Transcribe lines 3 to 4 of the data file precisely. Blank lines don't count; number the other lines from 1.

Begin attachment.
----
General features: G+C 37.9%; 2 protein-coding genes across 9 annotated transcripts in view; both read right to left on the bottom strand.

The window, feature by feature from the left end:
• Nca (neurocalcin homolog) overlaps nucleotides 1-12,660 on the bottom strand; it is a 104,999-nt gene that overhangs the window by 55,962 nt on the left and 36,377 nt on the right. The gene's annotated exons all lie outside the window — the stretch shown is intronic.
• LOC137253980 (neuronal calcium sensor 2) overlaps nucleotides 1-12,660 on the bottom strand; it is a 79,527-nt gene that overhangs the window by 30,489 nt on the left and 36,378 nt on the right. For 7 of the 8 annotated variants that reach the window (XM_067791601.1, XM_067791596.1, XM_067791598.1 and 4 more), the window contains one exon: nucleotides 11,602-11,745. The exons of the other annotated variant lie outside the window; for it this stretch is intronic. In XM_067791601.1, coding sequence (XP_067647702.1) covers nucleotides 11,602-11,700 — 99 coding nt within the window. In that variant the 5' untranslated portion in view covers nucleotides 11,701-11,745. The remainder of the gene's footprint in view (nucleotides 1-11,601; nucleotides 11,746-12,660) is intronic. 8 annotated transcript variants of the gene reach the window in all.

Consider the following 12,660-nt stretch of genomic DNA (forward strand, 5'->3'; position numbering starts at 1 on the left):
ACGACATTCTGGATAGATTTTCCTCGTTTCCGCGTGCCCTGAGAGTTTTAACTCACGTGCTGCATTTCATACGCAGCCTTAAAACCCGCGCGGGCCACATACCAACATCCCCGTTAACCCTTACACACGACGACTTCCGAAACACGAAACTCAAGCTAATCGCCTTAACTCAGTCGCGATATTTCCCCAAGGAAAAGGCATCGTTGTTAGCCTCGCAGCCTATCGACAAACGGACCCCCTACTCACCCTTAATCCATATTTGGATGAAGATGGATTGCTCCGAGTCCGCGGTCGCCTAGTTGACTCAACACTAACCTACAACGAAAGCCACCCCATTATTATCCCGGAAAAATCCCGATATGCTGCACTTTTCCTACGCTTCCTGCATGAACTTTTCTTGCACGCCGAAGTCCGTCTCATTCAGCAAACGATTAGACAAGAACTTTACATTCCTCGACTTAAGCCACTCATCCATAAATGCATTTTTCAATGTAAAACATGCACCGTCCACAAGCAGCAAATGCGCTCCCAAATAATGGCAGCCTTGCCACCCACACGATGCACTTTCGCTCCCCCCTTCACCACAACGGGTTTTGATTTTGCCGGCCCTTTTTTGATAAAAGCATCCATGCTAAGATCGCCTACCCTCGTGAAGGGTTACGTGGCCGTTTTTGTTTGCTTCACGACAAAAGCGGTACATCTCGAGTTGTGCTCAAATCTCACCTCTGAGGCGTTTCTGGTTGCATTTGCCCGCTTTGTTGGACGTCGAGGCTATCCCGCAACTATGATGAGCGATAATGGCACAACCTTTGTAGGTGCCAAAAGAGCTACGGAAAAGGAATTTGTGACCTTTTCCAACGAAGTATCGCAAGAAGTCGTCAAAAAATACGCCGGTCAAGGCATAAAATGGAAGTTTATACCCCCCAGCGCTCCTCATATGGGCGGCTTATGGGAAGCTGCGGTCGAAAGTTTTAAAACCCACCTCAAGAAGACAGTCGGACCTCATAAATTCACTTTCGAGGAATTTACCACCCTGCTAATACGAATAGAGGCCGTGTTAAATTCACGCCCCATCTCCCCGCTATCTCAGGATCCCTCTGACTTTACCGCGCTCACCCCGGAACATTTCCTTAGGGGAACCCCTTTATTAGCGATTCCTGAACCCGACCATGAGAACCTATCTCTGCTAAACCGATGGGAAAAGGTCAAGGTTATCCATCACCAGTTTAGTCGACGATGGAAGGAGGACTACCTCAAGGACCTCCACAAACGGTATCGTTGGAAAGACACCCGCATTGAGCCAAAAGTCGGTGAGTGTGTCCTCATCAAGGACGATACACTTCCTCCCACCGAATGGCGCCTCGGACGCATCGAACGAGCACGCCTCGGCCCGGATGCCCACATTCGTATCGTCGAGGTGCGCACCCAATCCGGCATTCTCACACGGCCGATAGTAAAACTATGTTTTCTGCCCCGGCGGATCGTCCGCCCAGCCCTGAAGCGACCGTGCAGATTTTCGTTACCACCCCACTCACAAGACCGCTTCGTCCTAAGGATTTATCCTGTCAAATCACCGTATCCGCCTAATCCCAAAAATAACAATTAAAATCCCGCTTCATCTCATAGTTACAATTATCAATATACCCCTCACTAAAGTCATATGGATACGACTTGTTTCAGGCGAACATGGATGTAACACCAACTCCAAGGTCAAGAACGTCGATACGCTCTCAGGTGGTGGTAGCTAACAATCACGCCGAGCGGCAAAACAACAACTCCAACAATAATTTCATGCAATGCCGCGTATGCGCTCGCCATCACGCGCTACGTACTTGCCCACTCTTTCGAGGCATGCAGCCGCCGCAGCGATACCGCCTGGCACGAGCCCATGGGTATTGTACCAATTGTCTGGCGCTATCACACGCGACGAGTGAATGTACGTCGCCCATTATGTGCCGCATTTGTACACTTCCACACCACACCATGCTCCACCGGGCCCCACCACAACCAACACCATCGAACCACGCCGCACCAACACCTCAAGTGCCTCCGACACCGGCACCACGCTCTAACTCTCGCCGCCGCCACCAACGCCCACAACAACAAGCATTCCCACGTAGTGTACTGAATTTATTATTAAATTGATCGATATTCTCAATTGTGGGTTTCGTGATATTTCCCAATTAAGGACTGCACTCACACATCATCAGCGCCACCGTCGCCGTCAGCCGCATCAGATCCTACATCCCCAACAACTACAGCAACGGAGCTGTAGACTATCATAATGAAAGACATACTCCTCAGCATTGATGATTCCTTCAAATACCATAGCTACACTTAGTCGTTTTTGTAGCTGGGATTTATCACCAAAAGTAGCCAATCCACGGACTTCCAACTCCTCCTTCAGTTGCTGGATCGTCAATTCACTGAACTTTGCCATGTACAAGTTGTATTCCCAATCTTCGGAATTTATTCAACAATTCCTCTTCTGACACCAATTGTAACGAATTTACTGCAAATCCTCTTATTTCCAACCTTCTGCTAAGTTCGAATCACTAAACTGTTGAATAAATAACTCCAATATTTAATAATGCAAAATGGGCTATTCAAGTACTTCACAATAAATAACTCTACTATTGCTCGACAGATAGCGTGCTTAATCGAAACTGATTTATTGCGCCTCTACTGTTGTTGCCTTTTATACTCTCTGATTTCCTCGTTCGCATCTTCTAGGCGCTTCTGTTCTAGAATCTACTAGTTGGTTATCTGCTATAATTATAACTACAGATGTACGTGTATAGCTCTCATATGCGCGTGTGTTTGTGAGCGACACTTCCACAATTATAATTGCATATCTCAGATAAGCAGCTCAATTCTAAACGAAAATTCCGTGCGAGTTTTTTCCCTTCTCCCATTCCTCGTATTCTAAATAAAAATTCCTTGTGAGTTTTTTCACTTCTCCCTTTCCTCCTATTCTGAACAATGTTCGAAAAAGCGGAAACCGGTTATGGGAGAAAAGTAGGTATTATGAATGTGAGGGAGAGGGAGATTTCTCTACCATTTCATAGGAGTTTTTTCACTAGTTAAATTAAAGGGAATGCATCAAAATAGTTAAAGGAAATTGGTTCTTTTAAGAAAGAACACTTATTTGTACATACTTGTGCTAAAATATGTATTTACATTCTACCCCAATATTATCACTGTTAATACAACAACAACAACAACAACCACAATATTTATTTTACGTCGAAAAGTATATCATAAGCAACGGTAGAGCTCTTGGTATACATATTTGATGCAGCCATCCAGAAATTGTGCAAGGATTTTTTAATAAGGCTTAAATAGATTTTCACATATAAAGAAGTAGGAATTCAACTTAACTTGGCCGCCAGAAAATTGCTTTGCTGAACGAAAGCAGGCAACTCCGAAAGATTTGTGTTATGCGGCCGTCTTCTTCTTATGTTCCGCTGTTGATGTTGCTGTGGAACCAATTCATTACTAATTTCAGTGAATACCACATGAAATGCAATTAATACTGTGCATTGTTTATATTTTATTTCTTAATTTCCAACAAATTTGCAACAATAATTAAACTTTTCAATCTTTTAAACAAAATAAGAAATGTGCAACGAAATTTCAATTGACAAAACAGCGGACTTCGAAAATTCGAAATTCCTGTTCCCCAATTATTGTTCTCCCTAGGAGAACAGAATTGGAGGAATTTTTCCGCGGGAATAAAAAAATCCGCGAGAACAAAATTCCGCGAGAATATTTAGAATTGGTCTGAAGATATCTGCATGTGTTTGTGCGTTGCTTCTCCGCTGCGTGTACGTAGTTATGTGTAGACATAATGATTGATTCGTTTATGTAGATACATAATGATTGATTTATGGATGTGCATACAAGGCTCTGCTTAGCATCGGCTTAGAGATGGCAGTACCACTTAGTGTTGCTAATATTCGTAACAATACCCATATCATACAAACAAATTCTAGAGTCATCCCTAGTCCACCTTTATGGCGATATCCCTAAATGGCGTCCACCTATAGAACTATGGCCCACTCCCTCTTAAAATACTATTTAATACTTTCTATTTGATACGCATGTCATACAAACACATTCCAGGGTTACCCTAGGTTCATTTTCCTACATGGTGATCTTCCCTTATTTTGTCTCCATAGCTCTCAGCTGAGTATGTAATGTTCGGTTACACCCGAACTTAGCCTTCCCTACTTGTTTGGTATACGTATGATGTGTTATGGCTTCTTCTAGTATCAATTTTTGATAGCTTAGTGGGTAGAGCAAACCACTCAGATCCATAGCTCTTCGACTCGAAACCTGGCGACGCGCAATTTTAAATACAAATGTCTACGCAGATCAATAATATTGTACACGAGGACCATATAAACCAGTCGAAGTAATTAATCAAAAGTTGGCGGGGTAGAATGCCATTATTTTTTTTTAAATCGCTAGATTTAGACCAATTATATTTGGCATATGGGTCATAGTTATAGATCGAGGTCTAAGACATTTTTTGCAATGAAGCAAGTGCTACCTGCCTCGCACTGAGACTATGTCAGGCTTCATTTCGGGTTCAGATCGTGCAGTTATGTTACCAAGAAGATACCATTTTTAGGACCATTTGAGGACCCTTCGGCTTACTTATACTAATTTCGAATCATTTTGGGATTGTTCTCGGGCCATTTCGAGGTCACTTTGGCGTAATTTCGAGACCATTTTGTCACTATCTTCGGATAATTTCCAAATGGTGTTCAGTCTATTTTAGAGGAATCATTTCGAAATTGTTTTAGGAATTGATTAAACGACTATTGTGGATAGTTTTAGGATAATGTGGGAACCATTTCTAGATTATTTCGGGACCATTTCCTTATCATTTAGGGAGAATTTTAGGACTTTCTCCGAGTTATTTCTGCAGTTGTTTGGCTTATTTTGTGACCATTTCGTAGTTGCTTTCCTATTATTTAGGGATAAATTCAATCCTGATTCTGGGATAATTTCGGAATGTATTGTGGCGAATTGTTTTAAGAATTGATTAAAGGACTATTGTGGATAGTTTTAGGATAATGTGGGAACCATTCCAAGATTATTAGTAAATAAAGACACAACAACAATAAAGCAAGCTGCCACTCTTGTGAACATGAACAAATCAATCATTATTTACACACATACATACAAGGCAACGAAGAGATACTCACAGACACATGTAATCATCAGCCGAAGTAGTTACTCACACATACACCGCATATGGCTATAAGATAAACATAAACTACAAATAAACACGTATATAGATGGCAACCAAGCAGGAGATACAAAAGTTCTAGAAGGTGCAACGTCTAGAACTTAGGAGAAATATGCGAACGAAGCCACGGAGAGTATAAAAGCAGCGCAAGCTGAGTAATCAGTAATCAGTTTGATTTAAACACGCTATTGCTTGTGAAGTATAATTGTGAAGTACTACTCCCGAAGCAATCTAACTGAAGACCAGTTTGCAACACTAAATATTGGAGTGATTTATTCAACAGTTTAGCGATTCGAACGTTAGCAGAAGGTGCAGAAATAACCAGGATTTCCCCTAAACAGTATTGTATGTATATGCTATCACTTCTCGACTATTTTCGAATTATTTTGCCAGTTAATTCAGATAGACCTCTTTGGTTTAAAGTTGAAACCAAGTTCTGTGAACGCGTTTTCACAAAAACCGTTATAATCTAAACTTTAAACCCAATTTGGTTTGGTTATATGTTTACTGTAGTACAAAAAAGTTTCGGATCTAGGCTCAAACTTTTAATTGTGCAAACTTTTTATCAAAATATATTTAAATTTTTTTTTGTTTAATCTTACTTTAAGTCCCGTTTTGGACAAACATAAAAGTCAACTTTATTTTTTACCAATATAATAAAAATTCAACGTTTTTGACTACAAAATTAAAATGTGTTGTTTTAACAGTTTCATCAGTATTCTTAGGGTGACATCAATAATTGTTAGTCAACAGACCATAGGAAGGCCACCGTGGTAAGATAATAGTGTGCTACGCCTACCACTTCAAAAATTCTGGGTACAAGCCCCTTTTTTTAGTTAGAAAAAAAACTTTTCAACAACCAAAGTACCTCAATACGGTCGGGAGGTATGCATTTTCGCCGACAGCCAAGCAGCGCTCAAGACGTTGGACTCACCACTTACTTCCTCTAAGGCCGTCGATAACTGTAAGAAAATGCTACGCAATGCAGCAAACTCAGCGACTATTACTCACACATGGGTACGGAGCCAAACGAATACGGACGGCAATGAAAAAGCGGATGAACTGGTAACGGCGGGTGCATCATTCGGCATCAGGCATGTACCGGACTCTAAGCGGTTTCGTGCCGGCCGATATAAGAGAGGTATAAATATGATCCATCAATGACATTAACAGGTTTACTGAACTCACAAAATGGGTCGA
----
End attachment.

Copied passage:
• Nca (neurocalcin homolog) overlaps nucleotides 1-12,660 on the bottom strand; it is a 104,999-nt gene that overhangs the window by 55,962 nt on the left and 36,377 nt on the right. The gene's annotated exons all lie outside the window — the stretch shown is intronic.
• LOC137253980 (neuronal calcium sensor 2) overlaps nucleotides 1-12,660 on the bottom strand; it is a 79,527-nt gene that overhangs the window by 30,489 nt on the left and 36,378 nt on the right. For 7 of the 8 annotated variants that reach the window (XM_067791601.1, XM_067791596.1, XM_067791598.1 and 4 more), the window contains one exon: nucleotides 11,602-11,745. The exons of the other annotated variant lie outside the window; for it this stretch is intronic. In XM_067791601.1, coding sequence (XP_067647702.1) covers nucleotides 11,602-11,700 — 99 coding nt within the window. In that variant the 5' untranslated portion in view covers nucleotides 11,701-11,745. The remainder of the gene's footprint in view (nucleotides 1-11,601; nucleotides 11,746-12,660) is intronic. 8 annotated transcript variants of the gene reach the window in all.